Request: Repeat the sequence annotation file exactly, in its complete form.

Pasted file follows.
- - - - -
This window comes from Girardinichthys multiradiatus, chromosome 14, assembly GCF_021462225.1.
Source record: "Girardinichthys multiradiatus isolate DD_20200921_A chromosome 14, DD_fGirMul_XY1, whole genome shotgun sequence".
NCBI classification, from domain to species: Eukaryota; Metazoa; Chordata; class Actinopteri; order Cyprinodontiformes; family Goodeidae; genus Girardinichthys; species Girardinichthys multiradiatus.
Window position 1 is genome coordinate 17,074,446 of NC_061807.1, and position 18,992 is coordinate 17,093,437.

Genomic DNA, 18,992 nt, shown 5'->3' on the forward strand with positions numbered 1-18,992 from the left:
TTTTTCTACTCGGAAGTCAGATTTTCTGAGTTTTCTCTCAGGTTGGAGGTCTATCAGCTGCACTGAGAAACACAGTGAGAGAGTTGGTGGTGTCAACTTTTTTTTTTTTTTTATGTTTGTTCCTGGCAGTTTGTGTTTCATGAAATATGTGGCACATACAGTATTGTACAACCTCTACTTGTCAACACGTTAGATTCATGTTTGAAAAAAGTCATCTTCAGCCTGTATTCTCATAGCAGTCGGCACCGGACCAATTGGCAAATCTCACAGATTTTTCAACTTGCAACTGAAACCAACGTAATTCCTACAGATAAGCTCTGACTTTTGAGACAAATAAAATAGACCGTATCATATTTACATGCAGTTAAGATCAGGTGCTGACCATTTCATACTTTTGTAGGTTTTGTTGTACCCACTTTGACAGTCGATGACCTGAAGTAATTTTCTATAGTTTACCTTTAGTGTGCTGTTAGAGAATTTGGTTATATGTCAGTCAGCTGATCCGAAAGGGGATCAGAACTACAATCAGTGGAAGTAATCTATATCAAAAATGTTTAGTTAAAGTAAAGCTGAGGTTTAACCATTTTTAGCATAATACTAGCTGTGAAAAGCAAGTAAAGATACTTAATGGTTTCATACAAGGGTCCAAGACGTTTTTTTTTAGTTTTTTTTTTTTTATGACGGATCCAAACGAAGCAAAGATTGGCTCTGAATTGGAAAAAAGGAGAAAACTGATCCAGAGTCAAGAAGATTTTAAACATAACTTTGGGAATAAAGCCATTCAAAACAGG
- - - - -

This window comes from Girardinichthys multiradiatus, chromosome 14, assembly GCF_021462225.1.
Source record: "Girardinichthys multiradiatus isolate DD_20200921_A chromosome 14, DD_fGirMul_XY1, whole genome shotgun sequence".
NCBI classification, from domain to species: Eukaryota; Metazoa; Chordata; class Actinopteri; order Cyprinodontiformes; family Goodeidae; genus Girardinichthys; species Girardinichthys multiradiatus.
Window position 1 is genome coordinate 17,074,446 of NC_061807.1, and position 18,992 is coordinate 17,093,437.

Genomic DNA, 18,992 nt, shown 5'->3' on the forward strand with positions numbered 1-18,992 from the left:
TTTTTCTACTCGGAAGTCAGATTTTCTGAGTTTTCTCTCAGGTTGGAGGTCTATCAGCTGCACTGAGAAACACAGTGAGAGAGTTGGTGGTGTCAACTTTTTTTTTTTTTTTATGTTTGTTCCTGGCAGTTTGTGTTTCATGAAATATGTGGCACATACAGTATTGTACAACCTCTACTTGTCAACACGTTAGATTCATGTTTGAAAAAAGTCATCTTCAGCCTGTATTCTCATAGCAGTCGGCACCGGACCAATTGGCAAATCTCACAGATTTTTCAACTTGCAACTGAAACCAACGTAATTCCTACAGATAAGCTCTGACTTTTGAGACAAATAAAATAGACCGTATCATATTTACATGCAGTTAAGATCAGGTGCTGACCATTTCATACTTTTGTAGGTTTTGTTGTACCCACTTTGACAGTCGATGACCTGAAGTAATTTTCTATAGTTTACCTTTAGTGTGCTGTTAGAGAATTTGGTTATATGTCAGTCAGCTGATCCGAAAGGGGATCAGAACTACAATCAGTGGAAGTAATCTATATCAAAAATGTTTAGTTAAAGTAAAGCTGAGGTTTAACCATTTTTAGCATAATACTAGCTGTGAAAAGCAAGTAAAGATACTTAATGGTTTCATACAAGGGTCCAAGACGTTTTTTTTTAGTTTTTTTTTTTTTATGACGGATCCAAACGAAGCAAAGATTGGCTCTGAATTGGAAAAAAGGAGAAAACTGATCCAGAGTCAAGAAGATTTTAAACATAACTTTGGGAATAAAGCCATTCAAAACAGG